Recipe: Sweet Coco Pumpkin with Pandan Leaves

If you’ve been to the grocery store lately you’ve seen it. Mounds and mounds of pumpkins. They’re bright fire orange, forest green, haystack yellow, cloud white, and even sorceress gray. Some are bumpy and some are flat out gnarly. They’re all saying hello, strutting their stuff, hoping you’ll take them home.

Every year I take a few more home than the year before. I can’t help it. I like the teeny weeny ones best. The kind Ava can practically palm in her small 2 year-old hand. I also like to grab weird ones I haven’t tried before as well as ones that look a little forlorn and forgotten. What can I say – I love all pumpkins equally.

That being said, let’s focus in.

Today is all about the Kabocha pumpkin. The skin of these smallish gems are mostly green and with a flare of orange. You’ll find them all over Asia and Oceania, including this week’s Global Table – Kiribati. Technically I think they’re a squash – like butternut.

The inside looks just like the vibrant orange of a butternut, in fact.

Serves 6


5 cups cubed kabocha pumpkin, available at Asian markets and whole foods (2-3 lb pumpkin should do)
1 15 oz can coconut milk
1/3-1/2 cup sugar
5 pandan leaves, or more to taste


First, deal with the pumpkin. You might as well turn on a good radio show – this might take a while. Any labor of love does…

(1) Cut the pumpkin in half and remove seeds. (2) Cut each half into strips. (3) Peel the strips (4) Cut the strips into cubes.

Now for the fun part. Tie about 5 pandan leaves into in a knot (you can add more to taste).  I found mine in the frozen section at Nai Hai Asian Market. The pandan leaves give the most haunting flavor to sweets – absolutely indescribable (at best I’ll say they are sweet, green and soft – floral and intoxicating the way a good vanilla extract can be – but yet so, so different), but once you’ve had it you can detect it in just about anything.

Now, add pumpkin and pandan to medium pot with …


.. a steady stream of coconut milk …

… and a heavy sprinkling of sugar snow…

Cover and simmer gently for 20 minutes or until tender. Taste and add more sugar as desired.  

Serve hot or chilled. I liked it hot.

Enjoy and Happy October!


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  1. Pandan is one of my very favorite flavors in the whole world – I love it!! I’ve never found the leaves, but I’ve never checked the frozen section before. Usually, it’s available as a paste or liquid extract, right beside the banana and durian. ;)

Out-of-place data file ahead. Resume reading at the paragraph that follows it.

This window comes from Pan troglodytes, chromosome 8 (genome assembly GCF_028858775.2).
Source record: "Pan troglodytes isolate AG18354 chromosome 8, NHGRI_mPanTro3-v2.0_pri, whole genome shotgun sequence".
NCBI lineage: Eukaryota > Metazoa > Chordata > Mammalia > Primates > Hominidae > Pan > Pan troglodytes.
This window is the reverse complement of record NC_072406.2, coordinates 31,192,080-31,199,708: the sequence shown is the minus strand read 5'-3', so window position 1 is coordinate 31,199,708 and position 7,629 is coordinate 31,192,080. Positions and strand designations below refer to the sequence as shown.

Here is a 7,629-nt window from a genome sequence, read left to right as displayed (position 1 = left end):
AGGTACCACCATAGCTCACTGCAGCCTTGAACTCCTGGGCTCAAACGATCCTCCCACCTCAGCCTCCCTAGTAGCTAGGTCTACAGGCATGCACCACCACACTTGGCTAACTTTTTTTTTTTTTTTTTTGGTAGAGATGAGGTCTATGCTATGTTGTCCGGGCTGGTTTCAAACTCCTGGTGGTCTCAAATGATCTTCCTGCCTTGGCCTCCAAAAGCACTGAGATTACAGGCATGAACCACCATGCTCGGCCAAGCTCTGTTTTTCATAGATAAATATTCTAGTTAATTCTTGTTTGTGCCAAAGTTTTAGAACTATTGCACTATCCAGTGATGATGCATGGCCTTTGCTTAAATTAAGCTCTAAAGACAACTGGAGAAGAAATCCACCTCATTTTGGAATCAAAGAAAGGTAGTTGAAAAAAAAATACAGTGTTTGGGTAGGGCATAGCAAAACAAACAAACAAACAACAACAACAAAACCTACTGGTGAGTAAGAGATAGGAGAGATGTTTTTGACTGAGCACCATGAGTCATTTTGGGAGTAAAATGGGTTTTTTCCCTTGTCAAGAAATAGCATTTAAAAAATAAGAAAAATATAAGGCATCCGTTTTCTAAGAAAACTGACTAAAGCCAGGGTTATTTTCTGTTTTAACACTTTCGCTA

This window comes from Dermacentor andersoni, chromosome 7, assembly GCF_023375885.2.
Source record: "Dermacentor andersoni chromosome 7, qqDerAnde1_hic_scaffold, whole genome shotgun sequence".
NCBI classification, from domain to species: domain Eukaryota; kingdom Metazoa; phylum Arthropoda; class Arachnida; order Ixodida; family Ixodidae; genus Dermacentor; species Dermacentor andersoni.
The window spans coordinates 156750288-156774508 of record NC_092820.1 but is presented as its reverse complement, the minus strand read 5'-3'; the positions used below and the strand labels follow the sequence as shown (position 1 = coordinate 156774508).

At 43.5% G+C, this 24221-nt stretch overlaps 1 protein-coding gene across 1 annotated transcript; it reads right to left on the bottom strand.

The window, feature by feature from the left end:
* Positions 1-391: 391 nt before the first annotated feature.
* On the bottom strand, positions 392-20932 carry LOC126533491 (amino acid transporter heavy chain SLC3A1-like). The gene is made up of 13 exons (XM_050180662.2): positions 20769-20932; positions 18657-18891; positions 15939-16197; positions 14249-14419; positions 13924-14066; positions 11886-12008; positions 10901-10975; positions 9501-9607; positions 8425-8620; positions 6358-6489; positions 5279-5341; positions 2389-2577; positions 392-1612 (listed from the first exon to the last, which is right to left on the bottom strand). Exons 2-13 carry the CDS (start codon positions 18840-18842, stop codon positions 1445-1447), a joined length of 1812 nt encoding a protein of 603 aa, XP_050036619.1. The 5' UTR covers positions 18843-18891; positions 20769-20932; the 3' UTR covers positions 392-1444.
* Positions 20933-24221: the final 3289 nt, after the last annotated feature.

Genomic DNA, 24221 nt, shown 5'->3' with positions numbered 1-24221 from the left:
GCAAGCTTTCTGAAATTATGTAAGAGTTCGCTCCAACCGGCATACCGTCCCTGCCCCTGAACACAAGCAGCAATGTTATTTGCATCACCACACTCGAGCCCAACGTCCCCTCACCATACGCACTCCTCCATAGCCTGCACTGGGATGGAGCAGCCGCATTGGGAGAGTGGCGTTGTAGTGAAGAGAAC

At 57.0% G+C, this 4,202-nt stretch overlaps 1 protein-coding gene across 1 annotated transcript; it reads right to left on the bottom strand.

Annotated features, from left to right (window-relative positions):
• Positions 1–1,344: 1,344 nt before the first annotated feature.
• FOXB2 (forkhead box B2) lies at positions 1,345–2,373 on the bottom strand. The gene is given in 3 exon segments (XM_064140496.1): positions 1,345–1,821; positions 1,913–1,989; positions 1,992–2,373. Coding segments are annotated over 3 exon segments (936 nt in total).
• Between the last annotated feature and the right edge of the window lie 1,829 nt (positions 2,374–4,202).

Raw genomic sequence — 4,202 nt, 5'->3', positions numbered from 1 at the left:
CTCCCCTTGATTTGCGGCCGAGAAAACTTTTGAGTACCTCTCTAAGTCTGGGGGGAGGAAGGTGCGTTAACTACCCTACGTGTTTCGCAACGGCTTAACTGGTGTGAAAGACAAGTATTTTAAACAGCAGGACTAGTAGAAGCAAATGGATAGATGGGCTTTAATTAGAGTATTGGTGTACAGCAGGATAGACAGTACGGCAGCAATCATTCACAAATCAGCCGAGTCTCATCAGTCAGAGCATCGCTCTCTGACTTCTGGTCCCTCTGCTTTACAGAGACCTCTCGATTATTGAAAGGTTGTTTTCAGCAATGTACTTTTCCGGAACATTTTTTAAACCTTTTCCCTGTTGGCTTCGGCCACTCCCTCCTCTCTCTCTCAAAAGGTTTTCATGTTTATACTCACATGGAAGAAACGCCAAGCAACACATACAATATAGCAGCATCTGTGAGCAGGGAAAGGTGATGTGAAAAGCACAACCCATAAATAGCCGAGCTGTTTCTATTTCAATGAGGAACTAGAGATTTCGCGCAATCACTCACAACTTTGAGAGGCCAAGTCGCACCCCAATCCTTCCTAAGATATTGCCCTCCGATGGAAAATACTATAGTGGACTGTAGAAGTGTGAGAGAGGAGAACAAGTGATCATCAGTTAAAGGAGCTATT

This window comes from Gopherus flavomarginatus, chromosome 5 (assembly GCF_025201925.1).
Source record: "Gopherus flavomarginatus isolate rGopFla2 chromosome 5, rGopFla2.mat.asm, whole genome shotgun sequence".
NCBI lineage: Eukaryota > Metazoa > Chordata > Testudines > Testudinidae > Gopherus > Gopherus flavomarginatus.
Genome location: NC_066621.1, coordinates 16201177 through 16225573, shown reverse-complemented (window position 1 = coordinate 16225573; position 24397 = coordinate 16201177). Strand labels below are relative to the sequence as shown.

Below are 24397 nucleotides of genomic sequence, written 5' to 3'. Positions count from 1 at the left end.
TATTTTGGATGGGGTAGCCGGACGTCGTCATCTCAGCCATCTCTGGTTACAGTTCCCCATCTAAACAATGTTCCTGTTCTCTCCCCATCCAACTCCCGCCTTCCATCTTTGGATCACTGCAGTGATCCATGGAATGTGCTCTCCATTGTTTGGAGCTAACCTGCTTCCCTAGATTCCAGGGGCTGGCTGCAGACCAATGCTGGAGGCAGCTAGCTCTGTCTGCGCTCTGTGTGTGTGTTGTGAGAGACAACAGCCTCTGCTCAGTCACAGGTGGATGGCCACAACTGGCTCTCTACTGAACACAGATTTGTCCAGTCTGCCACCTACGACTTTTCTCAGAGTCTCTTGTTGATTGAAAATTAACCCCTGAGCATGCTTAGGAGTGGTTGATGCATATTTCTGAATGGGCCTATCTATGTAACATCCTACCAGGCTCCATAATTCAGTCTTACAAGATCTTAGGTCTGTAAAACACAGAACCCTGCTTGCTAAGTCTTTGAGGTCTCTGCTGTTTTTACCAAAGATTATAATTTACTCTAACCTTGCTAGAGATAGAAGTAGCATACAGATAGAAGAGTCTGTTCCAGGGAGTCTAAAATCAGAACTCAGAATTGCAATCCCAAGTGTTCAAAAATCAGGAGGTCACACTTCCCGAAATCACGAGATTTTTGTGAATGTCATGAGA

I’ll have a look for the leaves the next time I visit an Asian market, though – this recipe looks amazing!

  2. Will Simcoe says:

    I also love pandan leaves! I’m happy to hear they can be found in Tulsa as I wanted my sister to get to try them. The curry shop where I eat breakast every morning (in Thailand) is also a bakery and often for dessert I have either a sweet bun or pancake with sangkaya (pandan custard). It is amazing! In the states, the sweet pancake or bun would be more suitable as the focal point of a breakfast, but here it is a snack because the best curries are usually only available before 8 AM!

    Also, the recipe looks delicious and very similar to many things I’ve tried out here. I went to the birthday part of a Mon teenager from Burma recently and the “birthday cake” was a pumpkin that had been seeded, filled with coconut milk, and steamed whole. We ate it just like that, rind and everything, and it was delicious!

  3. I’ve been wanting to try pandan, especially in something like this, for awhile!

  4. Hi Sasha! While I usually avoid the temptation of coming to your site for recipes to force myself to do the research, it is, as you learned, shockingly difficult to find recipes for Kiribati! I managed to find a returned Peace Corps volunteer, but I did end up coming to you for this recipe. I loved it! Can’t believe I hadn’t yet encountered pandan leaves, I liked it quite a bit. (I also decided, after cooking this, to give up on making my own coconut milk. So much work and I could barely taste the difference! Do you have a preference for canned brand?)


  1. […] This recipe from the Global Table Adventure blog was my first time cooking with pandan, which I found in Chinatown. It was okay, but I wasn’t terribly excited about it, more bland than very aromatic. I think you could probably use more than five pandan leaves. I hate peeling raw pumpkin, so I quickly roasted it first. […]

  2. […] We’ve searched the web for traditional i-Kiribati recipes. Their staples are coconut, pork, taro, Spam, and rice. We found one recipe that with all my heart I wouldn’t call a remotely tasty culinary experience but this is our tribute to this nation, after all. We narrowed down our choices to a dessert called Sweet Coco Pumpkin with Pandan Leaves, compliments of Global Table Adventure. […]

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